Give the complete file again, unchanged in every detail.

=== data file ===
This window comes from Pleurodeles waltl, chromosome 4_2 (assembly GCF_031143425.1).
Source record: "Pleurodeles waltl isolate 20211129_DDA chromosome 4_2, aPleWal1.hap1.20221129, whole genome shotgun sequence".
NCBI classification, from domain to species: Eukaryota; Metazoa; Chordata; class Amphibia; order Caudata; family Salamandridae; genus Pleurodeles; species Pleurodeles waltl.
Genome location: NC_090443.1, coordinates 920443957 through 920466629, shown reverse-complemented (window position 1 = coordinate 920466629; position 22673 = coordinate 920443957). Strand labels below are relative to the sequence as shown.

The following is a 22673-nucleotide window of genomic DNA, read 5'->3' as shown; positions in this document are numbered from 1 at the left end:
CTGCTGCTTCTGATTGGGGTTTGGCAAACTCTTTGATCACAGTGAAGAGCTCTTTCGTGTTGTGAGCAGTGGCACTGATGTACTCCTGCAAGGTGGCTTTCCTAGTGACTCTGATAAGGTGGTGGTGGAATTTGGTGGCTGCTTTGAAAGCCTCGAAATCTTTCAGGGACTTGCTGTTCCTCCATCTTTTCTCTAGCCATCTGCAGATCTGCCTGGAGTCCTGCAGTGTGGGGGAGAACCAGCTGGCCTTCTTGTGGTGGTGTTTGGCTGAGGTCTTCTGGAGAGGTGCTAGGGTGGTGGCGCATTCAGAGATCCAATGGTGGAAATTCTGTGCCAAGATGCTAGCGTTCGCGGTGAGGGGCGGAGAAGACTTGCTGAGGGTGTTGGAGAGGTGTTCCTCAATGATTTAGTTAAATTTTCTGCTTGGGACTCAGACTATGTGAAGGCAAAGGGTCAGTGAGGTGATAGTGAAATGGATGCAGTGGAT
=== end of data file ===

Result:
This window comes from Pleurodeles waltl, chromosome 4_2 (assembly GCF_031143425.1).
Source record: "Pleurodeles waltl isolate 20211129_DDA chromosome 4_2, aPleWal1.hap1.20221129, whole genome shotgun sequence".
NCBI classification, from domain to species: Eukaryota; Metazoa; Chordata; class Amphibia; order Caudata; family Salamandridae; genus Pleurodeles; species Pleurodeles waltl.
Genome location: NC_090443.1, coordinates 920443957 through 920466629, shown reverse-complemented (window position 1 = coordinate 920466629; position 22673 = coordinate 920443957). Strand labels below are relative to the sequence as shown.

The following is a 22673-nucleotide window of genomic DNA, read 5'->3' as shown; positions in this document are numbered from 1 at the left end:
CTGCTGCTTCTGATTGGGGTTTGGCAAACTCTTTGATCACAGTGAAGAGCTCTTTCGTGTTGTGAGCAGTGGCACTGATGTACTCCTGCAAGGTGGCTTTCCTAGTGACTCTGATAAGGTGGTGGTGGAATTTGGTGGCTGCTTTGAAAGCCTCGAAATCTTTCAGGGACTTGCTGTTCCTCCATCTTTTCTCTAGCCATCTGCAGATCTGCCTGGAGTCCTGCAGTGTGGGGGAGAACCAGCTGGCCTTCTTGTGGTGGTGTTTGGCTGAGGTCTTCTGGAGAGGTGCTAGGGTGGTGGCGCATTCAGAGATCCAATGGTGGAAATTCTGTGCCAAGATGCTAGCGTTCGCGGTGAGGGGCGGAGAAGACTTGCTGAGGGTGTTGGAGAGGTGTTCCTCAATGATTTAGTTAAATTTTCTGCTTGGGACTCAGACTATGTGAAGGCAAAGGGTCAGTGAGGTGATAGTGAAATGGATGCAGTGGAT